Faith Today: In The Meaning of Sunday, you don’t
get far without reading about secularization
theory. What is that exactly?
Joel Thiessen: In short, it means that my
generation is less religious than my parents’, which is less than my grandparents’
generation. Each generation seems to be
less religious than the previous. The challenge is, how do you measure religiosity?
Is it church attendance, praying, belief
It plays itself out in three different
ways. Religion used to have a fairly prominent and central role in social institutions. It helped to guide the legal system
and health care. Over the course of time,
religion is less and less of a central player.
It also plays itself out in religious groups
themselves. Religious groups modernize
and some would say secularize from with-
in. Their beliefs become progressively
liberal and relaxed over time. Some might
cite examples of gender and sexuality and
say that’s evidence of secularization.
Many religious groups are less conserva-
tive and orthodox than they used to be.
The individual level is the next one
where you see secularization play out.
Across all three of those levels there seem
to be indicators that my generation is less
religious than my parents’, and than my
If religion is not reinforced at society
level, it makes it more difficult to believe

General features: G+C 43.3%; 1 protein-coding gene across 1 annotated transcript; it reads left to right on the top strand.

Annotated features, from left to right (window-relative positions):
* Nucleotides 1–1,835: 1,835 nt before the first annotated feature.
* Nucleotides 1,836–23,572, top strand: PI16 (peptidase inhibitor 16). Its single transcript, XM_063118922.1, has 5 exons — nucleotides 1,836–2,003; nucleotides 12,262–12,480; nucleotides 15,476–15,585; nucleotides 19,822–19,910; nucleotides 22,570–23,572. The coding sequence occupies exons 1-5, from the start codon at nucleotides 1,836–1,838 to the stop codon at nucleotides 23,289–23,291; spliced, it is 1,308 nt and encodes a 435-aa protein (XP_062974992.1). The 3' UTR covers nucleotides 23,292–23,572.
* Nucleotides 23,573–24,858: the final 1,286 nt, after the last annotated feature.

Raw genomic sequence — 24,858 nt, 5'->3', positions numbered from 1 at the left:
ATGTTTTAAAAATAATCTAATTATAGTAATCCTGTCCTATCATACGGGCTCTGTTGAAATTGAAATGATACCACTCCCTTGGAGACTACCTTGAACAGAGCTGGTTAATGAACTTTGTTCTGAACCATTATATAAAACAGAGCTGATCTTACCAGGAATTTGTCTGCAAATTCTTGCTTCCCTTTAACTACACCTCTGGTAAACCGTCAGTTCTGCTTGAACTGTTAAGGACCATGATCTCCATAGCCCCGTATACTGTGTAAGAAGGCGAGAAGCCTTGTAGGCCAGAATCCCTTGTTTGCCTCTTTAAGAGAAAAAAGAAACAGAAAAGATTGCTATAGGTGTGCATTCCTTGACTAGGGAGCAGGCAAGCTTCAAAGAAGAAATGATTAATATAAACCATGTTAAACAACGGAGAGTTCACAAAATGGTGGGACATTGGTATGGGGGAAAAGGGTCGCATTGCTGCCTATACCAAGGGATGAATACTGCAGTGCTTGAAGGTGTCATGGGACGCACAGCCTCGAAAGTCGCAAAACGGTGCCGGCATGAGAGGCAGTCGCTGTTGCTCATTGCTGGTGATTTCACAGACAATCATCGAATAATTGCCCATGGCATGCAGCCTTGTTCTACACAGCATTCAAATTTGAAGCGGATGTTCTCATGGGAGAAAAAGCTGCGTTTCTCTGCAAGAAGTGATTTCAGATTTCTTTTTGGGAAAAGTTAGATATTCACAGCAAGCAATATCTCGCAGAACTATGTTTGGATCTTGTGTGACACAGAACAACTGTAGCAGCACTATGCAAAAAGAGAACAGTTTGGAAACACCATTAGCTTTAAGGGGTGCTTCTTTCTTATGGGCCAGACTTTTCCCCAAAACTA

and behave at the individual level.
F T: That makes it seem like your children’s generation will be even less religious than yours. Is
there good news to be had?
JT: It doesn’t mean these processes are
irreversible. It doesn’t mean my children’s
generation will be less religious, although
the evidence does point in that direction.
JOEL THIESSEN is associate professor of sociology at
Ambrose University in Calgary, and a keen observer of the
Canadian Church. His book The Meaning of Sunday: The
Practice of Belief in a Secular Age (McGill-Queen’s University
Press, 2015) examines attendance trends, and explores why
levels of religiosity in Canada rise and fall. Thiessen, along
with some of his colleagues, has launched the Flourishing
Congregations Institute at Ambrose to study churches doing
well in Canada – and share the wisdom with others. He spoke
with Faith Today about grandchildren being less religious than
grandparents, and what Canadian churches are doing well.